Schapelle Corby was deported to Australia after completing twelve-and-a-half-year sentence for smuggling marijuana to Indonesia in 2004. Her arrest had sparked diplomatic tensions between Jakarta and Canberra.

Schapelle Corby (R) is escorted by police after reporting to a parole office before her deportation to Australia.
Schapelle Corby (R) is escorted by police after reporting to a parole office before her deportation to Australia. (TRT World and Agencies)

Convicted drug smuggler Schapelle Corby arrived in Australia on Sunday after completing a twelve-and-a-half-year sentence for smuggling marijuana to Indonesia, a case which received huge media attention and soured ties between the two countries.

Corby landed at Brisbane International Airport with her sister Mercedes Corby and a bodyguard just after 5 am (local time).

"It is with gratefulness and relief we mark Schapelle Corby's return to Australia," said family spokeswoman Eleanor Whitney.

Corby has always maintained her innocence, saying she was unaware she was carrying more than 4kg of marijuana in a boogie board bag when she arrived in Bali in late 2004.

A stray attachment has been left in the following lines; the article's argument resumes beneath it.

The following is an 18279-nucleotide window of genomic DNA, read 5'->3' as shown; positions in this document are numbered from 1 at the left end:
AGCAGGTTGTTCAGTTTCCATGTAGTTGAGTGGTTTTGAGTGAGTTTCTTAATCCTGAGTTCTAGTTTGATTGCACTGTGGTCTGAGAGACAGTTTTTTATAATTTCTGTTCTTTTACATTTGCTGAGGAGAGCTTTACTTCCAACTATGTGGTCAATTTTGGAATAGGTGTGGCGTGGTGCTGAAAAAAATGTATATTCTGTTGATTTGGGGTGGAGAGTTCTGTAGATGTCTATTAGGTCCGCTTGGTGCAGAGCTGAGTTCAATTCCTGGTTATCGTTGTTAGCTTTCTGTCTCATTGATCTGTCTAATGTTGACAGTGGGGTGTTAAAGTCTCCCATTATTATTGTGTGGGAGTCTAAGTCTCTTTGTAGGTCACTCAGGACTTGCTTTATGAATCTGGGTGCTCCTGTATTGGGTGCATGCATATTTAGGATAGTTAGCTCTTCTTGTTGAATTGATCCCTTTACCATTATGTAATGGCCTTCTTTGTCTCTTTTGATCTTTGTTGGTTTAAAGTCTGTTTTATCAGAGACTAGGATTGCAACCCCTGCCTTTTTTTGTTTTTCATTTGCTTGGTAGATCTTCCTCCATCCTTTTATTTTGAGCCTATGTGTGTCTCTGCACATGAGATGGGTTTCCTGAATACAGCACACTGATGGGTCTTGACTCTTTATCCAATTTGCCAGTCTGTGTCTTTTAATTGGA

Journalist Karen Middleton has more details.

Diplomatic strains between Indonesia and Australia

Her story captivated Australia, hogging headlines and prime time television for months, and initially putting strain on diplomatic ties between Australia and Indonesia.

Corby's case and that of the so-called Bali Nine, who were arrested in 2005 on charges of smuggling heroin from Indonesia into Australia had enormous resonance as a domestic political issue in Australia.

Bali Nine ringleaders Andrew Chan and Myuran Sukumaran were executed in 2015 and, under Indonesia's strict drug laws, Corby could have faced the death penalty for trafficking.

Indonesia's justice system was vilified in parts of the Australian media, while the Indonesian embassy and officials were sent death threats, including bullets and a white powder in an envelope in 2005.

Adding to the drama and public interest, the court hearings were broadcast live and included emotional outbursts from Corby and her family when she received a 20-year sentence.

"Australians became so besotted with the case," said Janine Hosking, who made the documentary "Ganja Queen" about Corby's case. "She doesn't look like how we would imagine a drug trafficker to look; she looks like the girl next door."

Clemency after good behaviour

Former Indonesian President Susilo Bambang Yudhoyono granted Corby's clemency plea in 2012, reducing her sentence by five years because of good behaviour.

Under her parole conditions, Corby had to keep in close contact with correctional officers while living at the Bali home of her sister Mercedes, trying to stay out of the public eye as the media tracked her every move.

She joined Instagram on Saturday, quickly gaining nearly 95,000 followers, and posted photos and video of her final parole meeting and chaotic scenes as she was escorted from her villa in Kuta to Bali's Ngurah Rai airport.

Source: Reuters